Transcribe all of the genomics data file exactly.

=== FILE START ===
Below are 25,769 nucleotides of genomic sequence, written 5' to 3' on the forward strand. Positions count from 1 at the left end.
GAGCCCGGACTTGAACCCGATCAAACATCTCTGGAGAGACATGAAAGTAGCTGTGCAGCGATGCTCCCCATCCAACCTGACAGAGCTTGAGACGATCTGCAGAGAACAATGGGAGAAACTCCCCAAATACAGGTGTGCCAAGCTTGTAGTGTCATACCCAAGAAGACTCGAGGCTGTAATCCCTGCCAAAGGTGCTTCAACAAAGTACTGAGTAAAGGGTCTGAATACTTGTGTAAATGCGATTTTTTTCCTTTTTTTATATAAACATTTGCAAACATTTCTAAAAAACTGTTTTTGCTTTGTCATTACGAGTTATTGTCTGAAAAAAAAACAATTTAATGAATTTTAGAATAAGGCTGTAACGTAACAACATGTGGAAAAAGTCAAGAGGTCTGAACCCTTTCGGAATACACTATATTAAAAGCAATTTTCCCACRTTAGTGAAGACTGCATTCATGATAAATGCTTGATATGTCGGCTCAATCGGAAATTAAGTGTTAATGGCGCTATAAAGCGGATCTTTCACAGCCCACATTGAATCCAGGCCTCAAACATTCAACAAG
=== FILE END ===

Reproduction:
Below are 25,769 nucleotides of genomic sequence, written 5' to 3' on the forward strand. Positions count from 1 at the left end.
GAGCCCGGACTTGAACCCGATCAAACATCTCTGGAGAGACATGAAAGTAGCTGTGCAGCGATGCTCCCCATCCAACCTGACAGAGCTTGAGACGATCTGCAGAGAACAATGGGAGAAACTCCCCAAATACAGGTGTGCCAAGCTTGTAGTGTCATACCCAAGAAGACTCGAGGCTGTAATCCCTGCCAAAGGTGCTTCAACAAAGTACTGAGTAAAGGGTCTGAATACTTGTGTAAATGCGATTTTTTTCCTTTTTTTATATAAACATTTGCAAACATTTCTAAAAAACTGTTTTTGCTTTGTCATTACGAGTTATTGTCTGAAAAAAAAACAATTTAATGAATTTTAGAATAAGGCTGTAACGTAACAACATGTGGAAAAAGTCAAGAGGTCTGAACCCTTTCGGAATACACTATATTAAAAGCAATTTTCCCACRTTAGTGAAGACTGCATTCATGATAAATGCTTGATATGTCGGCTCAATCGGAAATTAAGTGTTAATGGCGCTATAAAGCGGATCTTTCACAGCCCACATTGAATCCAGGCCTCAAACATTCAACAAG